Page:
Chancellor Philip Hammond is preparing a "revolutionary" budget to get the Government back on track after weeks of speculation about his political future, according to reports.
Cabinet ministers have been asked to come up with "bold" proposals after intentions for a "safety first" financial statement were dropped following weeks of Tory turmoil.
Mr Hammond is under intense pressure after angering Brexiteers in the party by refusing to prepare for the possible failure of Britain and Brussels to reach an agreement over a Brexit deal.
Concerns the Chancellor is "trying to frustrate the negotiating process" have also been reportedly raised by the DUP, which props up the minority Tory government.
Mr Hammond is said to be looking at measures to boost housing, including urging Prime Minister Theresa May to agree to allow building on green belt as well as letting councils borrow more to help create new homes.
He is also considering writing off student loans and dropping opposition to borrowing to boost investment, according to The Sunday Times.
A Government source told the newspaper: "Philip has said that we have to have a radical budget, something that is a big offer to the nation."
The DUP, meanwhile, is said to be "very concerned" about Mr Hammond's behaviour.
A party source told The Sunday Telegraph: "It is evident to us that he is winding people up and causing unnecessary division within the Conservative Party at a crucial time in the Brexit negotiations, and his behaviour is very unsettling.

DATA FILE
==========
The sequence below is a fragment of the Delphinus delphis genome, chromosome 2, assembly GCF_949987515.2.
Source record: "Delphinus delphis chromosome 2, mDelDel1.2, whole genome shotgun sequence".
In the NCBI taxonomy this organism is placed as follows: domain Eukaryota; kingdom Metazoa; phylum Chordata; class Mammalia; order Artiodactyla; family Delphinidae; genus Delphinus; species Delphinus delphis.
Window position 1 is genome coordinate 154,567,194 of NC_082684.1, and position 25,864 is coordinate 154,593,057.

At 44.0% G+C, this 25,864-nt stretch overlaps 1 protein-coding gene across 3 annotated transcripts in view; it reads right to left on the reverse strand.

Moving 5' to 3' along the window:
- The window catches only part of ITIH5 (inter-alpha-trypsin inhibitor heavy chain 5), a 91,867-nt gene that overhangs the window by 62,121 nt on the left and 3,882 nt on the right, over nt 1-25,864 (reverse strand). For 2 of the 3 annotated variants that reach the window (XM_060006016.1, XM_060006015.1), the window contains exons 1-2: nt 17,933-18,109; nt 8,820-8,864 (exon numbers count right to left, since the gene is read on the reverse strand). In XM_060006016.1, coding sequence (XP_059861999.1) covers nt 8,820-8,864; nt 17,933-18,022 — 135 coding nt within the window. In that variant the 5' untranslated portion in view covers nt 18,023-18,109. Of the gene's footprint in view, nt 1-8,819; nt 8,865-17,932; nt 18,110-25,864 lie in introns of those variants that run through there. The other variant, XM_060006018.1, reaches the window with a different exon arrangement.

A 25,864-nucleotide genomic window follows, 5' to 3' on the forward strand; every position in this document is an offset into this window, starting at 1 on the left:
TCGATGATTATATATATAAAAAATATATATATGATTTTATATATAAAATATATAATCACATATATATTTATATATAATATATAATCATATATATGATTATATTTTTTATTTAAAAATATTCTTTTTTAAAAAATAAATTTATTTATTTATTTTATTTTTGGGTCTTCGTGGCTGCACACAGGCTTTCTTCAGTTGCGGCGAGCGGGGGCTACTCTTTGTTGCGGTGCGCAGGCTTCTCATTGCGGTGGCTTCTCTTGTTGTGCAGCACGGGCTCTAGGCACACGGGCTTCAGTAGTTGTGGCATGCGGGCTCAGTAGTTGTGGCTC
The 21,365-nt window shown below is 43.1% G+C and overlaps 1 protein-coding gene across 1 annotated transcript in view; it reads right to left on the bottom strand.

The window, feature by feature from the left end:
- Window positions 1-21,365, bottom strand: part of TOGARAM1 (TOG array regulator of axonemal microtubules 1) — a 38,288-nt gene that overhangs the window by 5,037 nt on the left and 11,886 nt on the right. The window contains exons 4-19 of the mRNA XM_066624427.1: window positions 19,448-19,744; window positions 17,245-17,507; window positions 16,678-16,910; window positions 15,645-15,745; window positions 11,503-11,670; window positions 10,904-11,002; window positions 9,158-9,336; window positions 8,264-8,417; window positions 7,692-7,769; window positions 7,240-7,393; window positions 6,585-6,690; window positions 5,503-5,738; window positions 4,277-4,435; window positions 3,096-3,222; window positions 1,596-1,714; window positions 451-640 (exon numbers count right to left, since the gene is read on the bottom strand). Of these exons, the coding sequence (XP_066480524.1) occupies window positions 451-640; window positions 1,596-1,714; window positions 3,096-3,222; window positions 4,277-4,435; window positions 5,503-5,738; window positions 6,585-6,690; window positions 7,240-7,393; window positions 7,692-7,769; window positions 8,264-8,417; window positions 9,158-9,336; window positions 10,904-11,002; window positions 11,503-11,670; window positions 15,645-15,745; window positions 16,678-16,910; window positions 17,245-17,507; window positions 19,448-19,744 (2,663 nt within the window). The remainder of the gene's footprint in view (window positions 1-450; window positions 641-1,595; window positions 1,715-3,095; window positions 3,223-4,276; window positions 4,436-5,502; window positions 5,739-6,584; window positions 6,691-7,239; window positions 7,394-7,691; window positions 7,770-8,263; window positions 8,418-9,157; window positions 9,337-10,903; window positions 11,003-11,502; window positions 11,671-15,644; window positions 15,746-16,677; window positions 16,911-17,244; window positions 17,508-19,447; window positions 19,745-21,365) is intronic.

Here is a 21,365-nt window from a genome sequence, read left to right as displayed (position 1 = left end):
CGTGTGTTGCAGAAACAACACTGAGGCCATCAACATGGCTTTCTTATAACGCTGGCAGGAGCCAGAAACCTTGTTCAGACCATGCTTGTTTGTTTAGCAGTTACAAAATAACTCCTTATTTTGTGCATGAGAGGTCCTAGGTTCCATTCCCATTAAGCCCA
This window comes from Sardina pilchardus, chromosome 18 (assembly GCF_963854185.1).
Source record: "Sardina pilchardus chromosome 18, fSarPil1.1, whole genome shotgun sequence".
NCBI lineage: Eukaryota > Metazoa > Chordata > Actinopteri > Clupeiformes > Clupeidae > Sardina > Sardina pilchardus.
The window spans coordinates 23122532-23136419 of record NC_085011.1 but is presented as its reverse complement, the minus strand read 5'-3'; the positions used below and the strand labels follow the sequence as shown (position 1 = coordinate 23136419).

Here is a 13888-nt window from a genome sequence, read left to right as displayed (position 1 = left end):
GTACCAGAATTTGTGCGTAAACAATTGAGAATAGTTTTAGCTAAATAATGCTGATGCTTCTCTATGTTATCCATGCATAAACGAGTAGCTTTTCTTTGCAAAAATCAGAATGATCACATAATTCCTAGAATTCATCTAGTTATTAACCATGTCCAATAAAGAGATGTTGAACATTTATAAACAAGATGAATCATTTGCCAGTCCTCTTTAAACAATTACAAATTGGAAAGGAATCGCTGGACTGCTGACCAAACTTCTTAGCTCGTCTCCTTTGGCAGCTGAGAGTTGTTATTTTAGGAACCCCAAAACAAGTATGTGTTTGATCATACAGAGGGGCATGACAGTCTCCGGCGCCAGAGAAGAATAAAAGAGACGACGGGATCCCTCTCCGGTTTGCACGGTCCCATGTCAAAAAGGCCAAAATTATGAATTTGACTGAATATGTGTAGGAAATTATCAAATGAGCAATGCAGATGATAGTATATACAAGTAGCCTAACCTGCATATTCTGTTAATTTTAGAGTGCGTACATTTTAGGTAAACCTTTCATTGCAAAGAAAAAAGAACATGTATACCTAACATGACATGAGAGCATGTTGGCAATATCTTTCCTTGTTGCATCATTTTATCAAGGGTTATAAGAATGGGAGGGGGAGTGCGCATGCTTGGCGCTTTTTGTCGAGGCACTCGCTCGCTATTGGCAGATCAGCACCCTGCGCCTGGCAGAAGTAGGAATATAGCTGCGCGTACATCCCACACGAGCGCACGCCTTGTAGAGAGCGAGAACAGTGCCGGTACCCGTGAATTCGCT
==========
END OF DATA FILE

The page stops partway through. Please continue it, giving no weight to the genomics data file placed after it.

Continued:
"One has to wonder what his motivation is. He appears to be at least highly sceptical about Brexit and one could conclude from his current position and his behaviour that he is trying to frustrate the negotiating process and to undermine the Prime Minister.
"The DUP will continue to keep a close watch on the situation but we think that Mrs May needs to do something to rein her Chancellor in and to make it clear to him that this kind of behaviour has to stop.
"It is not for us to dictate to the Prime Minister how she should manage her Cabinet but as informed observers with a vested interest in making Brexit work we are deeply concerned. If this behaviour continues the Chancellor's position becomes untenable."